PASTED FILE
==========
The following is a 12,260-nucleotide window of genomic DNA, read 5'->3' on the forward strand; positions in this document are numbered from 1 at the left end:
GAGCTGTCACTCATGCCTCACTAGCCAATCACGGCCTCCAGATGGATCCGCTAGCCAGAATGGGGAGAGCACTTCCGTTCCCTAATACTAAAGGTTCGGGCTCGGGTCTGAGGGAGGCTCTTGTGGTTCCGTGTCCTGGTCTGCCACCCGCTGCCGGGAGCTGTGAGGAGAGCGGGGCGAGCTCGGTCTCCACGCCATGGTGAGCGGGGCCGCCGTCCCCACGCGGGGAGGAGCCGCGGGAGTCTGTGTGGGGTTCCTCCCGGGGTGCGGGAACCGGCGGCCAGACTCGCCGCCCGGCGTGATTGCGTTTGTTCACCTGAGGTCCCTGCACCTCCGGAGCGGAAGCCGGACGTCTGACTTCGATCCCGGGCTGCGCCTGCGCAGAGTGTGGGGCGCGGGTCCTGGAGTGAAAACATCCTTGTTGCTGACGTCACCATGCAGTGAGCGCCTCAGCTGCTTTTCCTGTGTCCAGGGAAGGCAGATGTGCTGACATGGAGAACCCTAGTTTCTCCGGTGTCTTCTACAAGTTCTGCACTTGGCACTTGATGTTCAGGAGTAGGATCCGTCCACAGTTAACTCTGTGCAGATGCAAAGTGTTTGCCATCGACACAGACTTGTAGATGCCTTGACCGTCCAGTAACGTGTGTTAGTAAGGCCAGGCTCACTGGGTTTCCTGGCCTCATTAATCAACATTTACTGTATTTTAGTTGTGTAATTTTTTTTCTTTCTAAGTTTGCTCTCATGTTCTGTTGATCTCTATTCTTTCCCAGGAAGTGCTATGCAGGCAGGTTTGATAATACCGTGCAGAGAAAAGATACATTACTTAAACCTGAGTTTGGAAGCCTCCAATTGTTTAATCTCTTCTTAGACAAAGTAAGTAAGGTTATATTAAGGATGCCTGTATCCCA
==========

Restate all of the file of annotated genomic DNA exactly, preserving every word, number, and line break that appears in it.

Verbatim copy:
The following is a 12,260-nucleotide window of genomic DNA, read 5'->3' on the forward strand; positions in this document are numbered from 1 at the left end:
GAGCTGTCACTCATGCCTCACTAGCCAATCACGGCCTCCAGATGGATCCGCTAGCCAGAATGGGGAGAGCACTTCCGTTCCCTAATACTAAAGGTTCGGGCTCGGGTCTGAGGGAGGCTCTTGTGGTTCCGTGTCCTGGTCTGCCACCCGCTGCCGGGAGCTGTGAGGAGAGCGGGGCGAGCTCGGTCTCCACGCCATGGTGAGCGGGGCCGCCGTCCCCACGCGGGGAGGAGCCGCGGGAGTCTGTGTGGGGTTCCTCCCGGGGTGCGGGAACCGGCGGCCAGACTCGCCGCCCGGCGTGATTGCGTTTGTTCACCTGAGGTCCCTGCACCTCCGGAGCGGAAGCCGGACGTCTGACTTCGATCCCGGGCTGCGCCTGCGCAGAGTGTGGGGCGCGGGTCCTGGAGTGAAAACATCCTTGTTGCTGACGTCACCATGCAGTGAGCGCCTCAGCTGCTTTTCCTGTGTCCAGGGAAGGCAGATGTGCTGACATGGAGAACCCTAGTTTCTCCGGTGTCTTCTACAAGTTCTGCACTTGGCACTTGATGTTCAGGAGTAGGATCCGTCCACAGTTAACTCTGTGCAGATGCAAAGTGTTTGCCATCGACACAGACTTGTAGATGCCTTGACCGTCCAGTAACGTGTGTTAGTAAGGCCAGGCTCACTGGGTTTCCTGGCCTCATTAATCAACATTTACTGTATTTTAGTTGTGTAATTTTTTTTCTTTCTAAGTTTGCTCTCATGTTCTGTTGATCTCTATTCTTTCCCAGGAAGTGCTATGCAGGCAGGTTTGATAATACCGTGCAGAGAAAAGATACATTACTTAAACCTGAGTTTGGAAGCCTCCAATTGTTTAATCTCTTCTTAGACAAAGTAAGTAAGGTTATATTAAGGATGCCTGTATCCCA